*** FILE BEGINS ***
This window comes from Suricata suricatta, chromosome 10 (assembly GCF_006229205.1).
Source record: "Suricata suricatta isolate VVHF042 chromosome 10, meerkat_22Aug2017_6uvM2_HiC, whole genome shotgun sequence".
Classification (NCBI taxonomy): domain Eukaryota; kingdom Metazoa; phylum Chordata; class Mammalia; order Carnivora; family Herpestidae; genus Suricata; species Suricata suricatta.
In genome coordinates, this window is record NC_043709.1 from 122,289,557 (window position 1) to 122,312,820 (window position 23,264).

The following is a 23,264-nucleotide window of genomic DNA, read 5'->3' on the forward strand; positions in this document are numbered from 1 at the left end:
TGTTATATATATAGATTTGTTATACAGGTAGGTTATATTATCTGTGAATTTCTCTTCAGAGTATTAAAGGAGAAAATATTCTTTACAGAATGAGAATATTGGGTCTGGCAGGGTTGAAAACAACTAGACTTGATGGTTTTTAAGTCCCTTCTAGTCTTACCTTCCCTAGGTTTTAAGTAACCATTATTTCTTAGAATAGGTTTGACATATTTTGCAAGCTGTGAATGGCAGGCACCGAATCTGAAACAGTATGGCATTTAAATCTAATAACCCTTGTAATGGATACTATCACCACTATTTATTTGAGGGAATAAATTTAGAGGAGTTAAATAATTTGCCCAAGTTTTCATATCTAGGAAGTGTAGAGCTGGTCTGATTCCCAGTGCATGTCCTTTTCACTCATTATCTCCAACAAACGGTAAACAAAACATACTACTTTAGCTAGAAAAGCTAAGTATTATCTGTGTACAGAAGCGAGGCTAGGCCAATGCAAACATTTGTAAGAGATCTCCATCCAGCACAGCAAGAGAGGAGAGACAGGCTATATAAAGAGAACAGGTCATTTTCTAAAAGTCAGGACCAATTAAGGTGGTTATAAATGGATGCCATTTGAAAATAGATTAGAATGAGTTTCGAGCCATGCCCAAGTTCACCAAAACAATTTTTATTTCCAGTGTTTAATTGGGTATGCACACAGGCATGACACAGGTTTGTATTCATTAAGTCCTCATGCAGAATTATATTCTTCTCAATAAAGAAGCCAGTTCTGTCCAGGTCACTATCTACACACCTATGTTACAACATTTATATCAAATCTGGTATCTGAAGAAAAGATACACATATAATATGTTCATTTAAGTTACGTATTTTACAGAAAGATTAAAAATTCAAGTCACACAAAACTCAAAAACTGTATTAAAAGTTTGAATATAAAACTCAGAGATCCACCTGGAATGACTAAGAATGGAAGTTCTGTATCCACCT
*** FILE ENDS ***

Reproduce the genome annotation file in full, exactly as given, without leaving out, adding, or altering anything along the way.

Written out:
This window comes from Suricata suricatta, chromosome 10 (assembly GCF_006229205.1).
Source record: "Suricata suricatta isolate VVHF042 chromosome 10, meerkat_22Aug2017_6uvM2_HiC, whole genome shotgun sequence".
Classification (NCBI taxonomy): domain Eukaryota; kingdom Metazoa; phylum Chordata; class Mammalia; order Carnivora; family Herpestidae; genus Suricata; species Suricata suricatta.
In genome coordinates, this window is record NC_043709.1 from 122,289,557 (window position 1) to 122,312,820 (window position 23,264).

The following is a 23,264-nucleotide window of genomic DNA, read 5'->3' on the forward strand; positions in this document are numbered from 1 at the left end:
TGTTATATATATAGATTTGTTATACAGGTAGGTTATATTATCTGTGAATTTCTCTTCAGAGTATTAAAGGAGAAAATATTCTTTACAGAATGAGAATATTGGGTCTGGCAGGGTTGAAAACAACTAGACTTGATGGTTTTTAAGTCCCTTCTAGTCTTACCTTCCCTAGGTTTTAAGTAACCATTATTTCTTAGAATAGGTTTGACATATTTTGCAAGCTGTGAATGGCAGGCACCGAATCTGAAACAGTATGGCATTTAAATCTAATAACCCTTGTAATGGATACTATCACCACTATTTATTTGAGGGAATAAATTTAGAGGAGTTAAATAATTTGCCCAAGTTTTCATATCTAGGAAGTGTAGAGCTGGTCTGATTCCCAGTGCATGTCCTTTTCACTCATTATCTCCAACAAACGGTAAACAAAACATACTACTTTAGCTAGAAAAGCTAAGTATTATCTGTGTACAGAAGCGAGGCTAGGCCAATGCAAACATTTGTAAGAGATCTCCATCCAGCACAGCAAGAGAGGAGAGACAGGCTATATAAAGAGAACAGGTCATTTTCTAAAAGTCAGGACCAATTAAGGTGGTTATAAATGGATGCCATTTGAAAATAGATTAGAATGAGTTTCGAGCCATGCCCAAGTTCACCAAAACAATTTTTATTTCCAGTGTTTAATTGGGTATGCACACAGGCATGACACAGGTTTGTATTCATTAAGTCCTCATGCAGAATTATATTCTTCTCAATAAAGAAGCCAGTTCTGTCCAGGTCACTATCTACACACCTATGTTACAACATTTATATCAAATCTGGTATCTGAAGAAAAGATACACATATAATATGTTCATTTAAGTTACGTATTTTACAGAAAGATTAAAAATTCAAGTCACACAAAACTCAAAAACTGTATTAAAAGTTTGAATATAAAACTCAGAGATCCACCTGGAATGACTAAGAATGGAAGTTCTGTATCCACCT